• Agree on fencing arrangements and if animals are being supplemented with other feed, agree how this will be fed to avoid compaction.
  • Get a down payment from the farmer.
  • Agree a final date of payment.
  • Work with someone you trust.
  • Write down the specifics of the agreement. For example, when animals can graze and for how long. When is the intended planting date of the next crop?
  • What kind of animals can you graze on the crop?
  • Agree on fencing arrangements. Is there any fencing in the field, is there a lot of work to be done?
  • Is there a water supply and can it be used?
  • Can hay or silage be fed?
  • Agree on a price per acre (tonnes will be hard to measure).
  • Ensure that the farmer is trying to achieve maximum yields. Is fertiliser being spread or is it needed? This will affect price and should be agreed.
  • When do you need to pay?
  • Carbon sequestration

    Aside from these crops providing fodder to fill a deficit amid high costs, it is important not to forget the value of these crops in protecting our environment and taking in carbon from the atmosphere.

    These crops will take up nutrients left behind after tillage crops, reducing the risk of loss of nutrients to water.

    They will also help to improve soil structure and health, making soil easier to work and helping to grow more resilient plants. Very importantly, these crops can take in carbon from the atmosphere, some of which will be sequestered in the soil after grazing as the animals will defecate where they are grazing. However, it is important to protect the soil under these crops by grazing light animals in good conditions, avoiding poaching and where necessary leaving a buffer strip along watercourses.

    Potential yields

  • Forage rape: 3.5-5t DM/ha.
  • Kale: 6-9t DM/ha.
  • Stubble turnips: 3-4t DM/ha.
  • A stubble, turnips and kale mix.

    Grass weed problems

    Through its Enable Conservation Tillage project Teagasc has been warning farmers of Italian ryegrass problems at farm walks in recent weeks.

    Teagasc has been carrying out testing on grass weeds, showing that 43% of the Italian ryegrass populations tested were resistant to the main chemistry available to control the grass. It is extremely difficult to control this grass and Teagasc is encouraging farmers to send in grass to be tested. Some of these infestation occurred where plants had been sown in 2018.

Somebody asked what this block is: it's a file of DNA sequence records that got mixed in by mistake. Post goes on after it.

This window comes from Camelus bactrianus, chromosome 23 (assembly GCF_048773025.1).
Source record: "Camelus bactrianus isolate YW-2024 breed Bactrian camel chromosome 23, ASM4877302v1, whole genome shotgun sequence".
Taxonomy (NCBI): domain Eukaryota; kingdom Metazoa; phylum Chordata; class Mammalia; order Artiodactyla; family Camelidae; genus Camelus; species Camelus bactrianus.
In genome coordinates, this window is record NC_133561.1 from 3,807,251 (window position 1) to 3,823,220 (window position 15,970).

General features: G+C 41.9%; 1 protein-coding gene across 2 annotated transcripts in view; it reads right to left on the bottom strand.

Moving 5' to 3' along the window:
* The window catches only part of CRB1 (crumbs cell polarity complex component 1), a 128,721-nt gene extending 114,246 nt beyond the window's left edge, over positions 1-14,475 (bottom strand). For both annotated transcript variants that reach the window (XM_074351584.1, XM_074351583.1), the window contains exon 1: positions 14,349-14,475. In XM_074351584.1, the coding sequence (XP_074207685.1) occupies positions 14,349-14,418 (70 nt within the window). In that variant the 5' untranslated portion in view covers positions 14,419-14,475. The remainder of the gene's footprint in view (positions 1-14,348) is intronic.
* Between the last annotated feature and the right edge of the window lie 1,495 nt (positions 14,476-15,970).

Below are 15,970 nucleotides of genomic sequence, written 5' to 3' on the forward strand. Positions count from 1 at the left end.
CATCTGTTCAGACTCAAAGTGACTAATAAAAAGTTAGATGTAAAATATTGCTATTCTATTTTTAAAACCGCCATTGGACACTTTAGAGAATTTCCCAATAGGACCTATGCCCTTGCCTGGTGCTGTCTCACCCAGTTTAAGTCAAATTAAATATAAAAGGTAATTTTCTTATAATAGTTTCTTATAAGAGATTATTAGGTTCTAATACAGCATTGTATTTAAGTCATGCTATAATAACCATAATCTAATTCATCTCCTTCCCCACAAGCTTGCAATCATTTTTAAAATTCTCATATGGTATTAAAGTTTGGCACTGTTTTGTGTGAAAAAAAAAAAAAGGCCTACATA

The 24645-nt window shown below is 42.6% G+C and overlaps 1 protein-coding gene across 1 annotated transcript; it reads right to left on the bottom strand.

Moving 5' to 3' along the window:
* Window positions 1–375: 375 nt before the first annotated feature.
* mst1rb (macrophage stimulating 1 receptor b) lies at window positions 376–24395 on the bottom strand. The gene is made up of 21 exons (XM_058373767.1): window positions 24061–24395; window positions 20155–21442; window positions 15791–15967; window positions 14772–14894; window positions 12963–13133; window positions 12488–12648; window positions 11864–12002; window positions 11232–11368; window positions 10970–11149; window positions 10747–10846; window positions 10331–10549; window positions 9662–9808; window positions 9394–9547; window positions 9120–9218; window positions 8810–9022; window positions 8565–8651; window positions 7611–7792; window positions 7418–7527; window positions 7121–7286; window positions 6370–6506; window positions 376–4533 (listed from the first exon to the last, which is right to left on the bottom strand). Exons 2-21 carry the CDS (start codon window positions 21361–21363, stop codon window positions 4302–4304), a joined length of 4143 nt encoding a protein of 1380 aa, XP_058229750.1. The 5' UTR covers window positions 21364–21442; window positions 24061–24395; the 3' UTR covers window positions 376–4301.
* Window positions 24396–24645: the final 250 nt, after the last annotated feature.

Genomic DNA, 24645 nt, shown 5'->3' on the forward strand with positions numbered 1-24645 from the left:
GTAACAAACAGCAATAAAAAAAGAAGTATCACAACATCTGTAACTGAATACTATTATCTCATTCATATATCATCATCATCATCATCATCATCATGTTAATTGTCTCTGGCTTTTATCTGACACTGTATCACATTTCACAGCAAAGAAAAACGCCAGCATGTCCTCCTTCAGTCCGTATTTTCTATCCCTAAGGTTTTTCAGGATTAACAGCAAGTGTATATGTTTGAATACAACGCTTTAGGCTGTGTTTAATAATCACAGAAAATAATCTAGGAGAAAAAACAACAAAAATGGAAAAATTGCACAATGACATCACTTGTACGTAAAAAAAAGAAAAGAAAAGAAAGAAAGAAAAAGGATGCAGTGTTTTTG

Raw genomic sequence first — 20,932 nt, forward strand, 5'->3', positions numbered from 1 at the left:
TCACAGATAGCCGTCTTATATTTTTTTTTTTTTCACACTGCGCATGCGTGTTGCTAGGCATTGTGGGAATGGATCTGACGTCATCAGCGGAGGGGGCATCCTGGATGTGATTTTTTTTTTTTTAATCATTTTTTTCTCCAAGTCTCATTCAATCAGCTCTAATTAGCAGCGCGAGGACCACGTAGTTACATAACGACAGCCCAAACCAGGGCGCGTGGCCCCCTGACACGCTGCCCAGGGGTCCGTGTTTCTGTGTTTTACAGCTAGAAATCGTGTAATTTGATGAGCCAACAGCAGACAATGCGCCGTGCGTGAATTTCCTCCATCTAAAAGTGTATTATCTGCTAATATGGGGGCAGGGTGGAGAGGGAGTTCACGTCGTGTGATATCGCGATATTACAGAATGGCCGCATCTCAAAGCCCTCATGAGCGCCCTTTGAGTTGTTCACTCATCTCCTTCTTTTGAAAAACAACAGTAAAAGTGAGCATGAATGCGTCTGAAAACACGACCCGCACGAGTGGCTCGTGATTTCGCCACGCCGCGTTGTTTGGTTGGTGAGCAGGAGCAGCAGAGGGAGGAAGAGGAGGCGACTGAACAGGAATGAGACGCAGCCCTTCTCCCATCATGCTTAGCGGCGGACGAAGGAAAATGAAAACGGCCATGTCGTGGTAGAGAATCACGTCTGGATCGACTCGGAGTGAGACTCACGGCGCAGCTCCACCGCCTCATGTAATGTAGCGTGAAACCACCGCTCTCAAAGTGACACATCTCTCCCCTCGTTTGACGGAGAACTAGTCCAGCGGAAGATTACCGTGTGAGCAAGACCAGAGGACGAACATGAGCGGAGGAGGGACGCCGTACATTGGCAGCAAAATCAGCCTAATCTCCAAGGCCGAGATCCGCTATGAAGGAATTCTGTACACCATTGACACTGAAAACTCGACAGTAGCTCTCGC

Careful consideration is needed on the inclusion of these crops if a new scheme is to be launched.

    Area of catch crops at present

    The mixed leaves of Interval (rape x kale hybrid) and stubble turnips.

    Approximately 40,000ha of catch crops are estimated to be planted each year under the Green Low Carbon Agri-Environment Scheme.

    These crops can be grazed from 1 December.

    It is estimated that a further 20,000ha of catch crops are planted on tillage land across the country.

    While some of these are grazed, many are left in place until it is time to plant in the spring, so that a cover is left on the soil and there is a growing plant in the ground for as long as possible.

    Many of these may be planted with species not suited to grazing, while others are left in-situ and farmers direct-drill crops into the cover crop to keep a living plant in the ground all of the time.

    Some of these farmers might like the opportunity to incorporate grazing animals into their system.

    New nitrates rules

    With new nitrates rules in place this season, farmers have to cultivate stubble within seven days of harvest or baling. This is a very tight timeframe for farmers as they keep up with the work of harvest and now have another time-sensitive job to add to their list.

    As many farmers may not have the equipment to direct-drill crops, these rules could mean farmers simply shallow cultivate and do not add a catch crop to the mix due to time pressure.

    Remember, cultivation, planting and rolling will need to be carried out on some farms, while others may be able to do it all in the one-pass of a machine.